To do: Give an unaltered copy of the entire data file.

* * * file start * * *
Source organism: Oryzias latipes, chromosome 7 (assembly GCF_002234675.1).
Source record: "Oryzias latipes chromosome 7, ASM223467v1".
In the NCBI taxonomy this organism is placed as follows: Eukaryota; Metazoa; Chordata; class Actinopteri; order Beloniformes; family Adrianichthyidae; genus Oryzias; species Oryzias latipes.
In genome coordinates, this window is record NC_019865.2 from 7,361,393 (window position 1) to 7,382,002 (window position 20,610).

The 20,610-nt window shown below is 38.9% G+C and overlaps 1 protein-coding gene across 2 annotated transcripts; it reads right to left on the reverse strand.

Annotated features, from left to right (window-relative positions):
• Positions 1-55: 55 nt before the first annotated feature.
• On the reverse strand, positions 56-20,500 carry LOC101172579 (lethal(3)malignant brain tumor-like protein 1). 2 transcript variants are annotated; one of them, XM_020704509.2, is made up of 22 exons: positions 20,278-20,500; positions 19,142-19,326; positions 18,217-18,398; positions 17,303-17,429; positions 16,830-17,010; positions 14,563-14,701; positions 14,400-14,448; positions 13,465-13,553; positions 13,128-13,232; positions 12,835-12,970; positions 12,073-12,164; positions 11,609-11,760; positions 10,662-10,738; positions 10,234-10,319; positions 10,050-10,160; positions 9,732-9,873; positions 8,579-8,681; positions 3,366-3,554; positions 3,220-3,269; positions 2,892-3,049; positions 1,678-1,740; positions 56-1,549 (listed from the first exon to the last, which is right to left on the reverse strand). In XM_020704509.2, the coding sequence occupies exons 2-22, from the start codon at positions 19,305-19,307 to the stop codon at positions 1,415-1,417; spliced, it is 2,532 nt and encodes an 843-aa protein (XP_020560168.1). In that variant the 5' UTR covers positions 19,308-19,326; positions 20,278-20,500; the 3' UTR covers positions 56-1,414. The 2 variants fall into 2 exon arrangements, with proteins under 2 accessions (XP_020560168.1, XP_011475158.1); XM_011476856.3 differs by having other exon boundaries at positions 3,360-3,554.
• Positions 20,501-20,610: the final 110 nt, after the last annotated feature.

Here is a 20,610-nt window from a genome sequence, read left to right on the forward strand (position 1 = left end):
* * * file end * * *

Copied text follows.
Source organism: Oryzias latipes, chromosome 7 (assembly GCF_002234675.1).
Source record: "Oryzias latipes chromosome 7, ASM223467v1".
In the NCBI taxonomy this organism is placed as follows: Eukaryota; Metazoa; Chordata; class Actinopteri; order Beloniformes; family Adrianichthyidae; genus Oryzias; species Oryzias latipes.
In genome coordinates, this window is record NC_019865.2 from 7,361,393 (window position 1) to 7,382,002 (window position 20,610).

The 20,610-nt window shown below is 38.9% G+C and overlaps 1 protein-coding gene across 2 annotated transcripts; it reads right to left on the reverse strand.

Annotated features, from left to right (window-relative positions):
• Positions 1-55: 55 nt before the first annotated feature.
• On the reverse strand, positions 56-20,500 carry LOC101172579 (lethal(3)malignant brain tumor-like protein 1). 2 transcript variants are annotated; one of them, XM_020704509.2, is made up of 22 exons: positions 20,278-20,500; positions 19,142-19,326; positions 18,217-18,398; positions 17,303-17,429; positions 16,830-17,010; positions 14,563-14,701; positions 14,400-14,448; positions 13,465-13,553; positions 13,128-13,232; positions 12,835-12,970; positions 12,073-12,164; positions 11,609-11,760; positions 10,662-10,738; positions 10,234-10,319; positions 10,050-10,160; positions 9,732-9,873; positions 8,579-8,681; positions 3,366-3,554; positions 3,220-3,269; positions 2,892-3,049; positions 1,678-1,740; positions 56-1,549 (listed from the first exon to the last, which is right to left on the reverse strand). In XM_020704509.2, the coding sequence occupies exons 2-22, from the start codon at positions 19,305-19,307 to the stop codon at positions 1,415-1,417; spliced, it is 2,532 nt and encodes an 843-aa protein (XP_020560168.1). In that variant the 5' UTR covers positions 19,308-19,326; positions 20,278-20,500; the 3' UTR covers positions 56-1,414. The 2 variants fall into 2 exon arrangements, with proteins under 2 accessions (XP_020560168.1, XP_011475158.1); XM_011476856.3 differs by having other exon boundaries at positions 3,360-3,554.
• Positions 20,501-20,610: the final 110 nt, after the last annotated feature.

Here is a 20,610-nt window from a genome sequence, read left to right on the forward strand (position 1 = left end):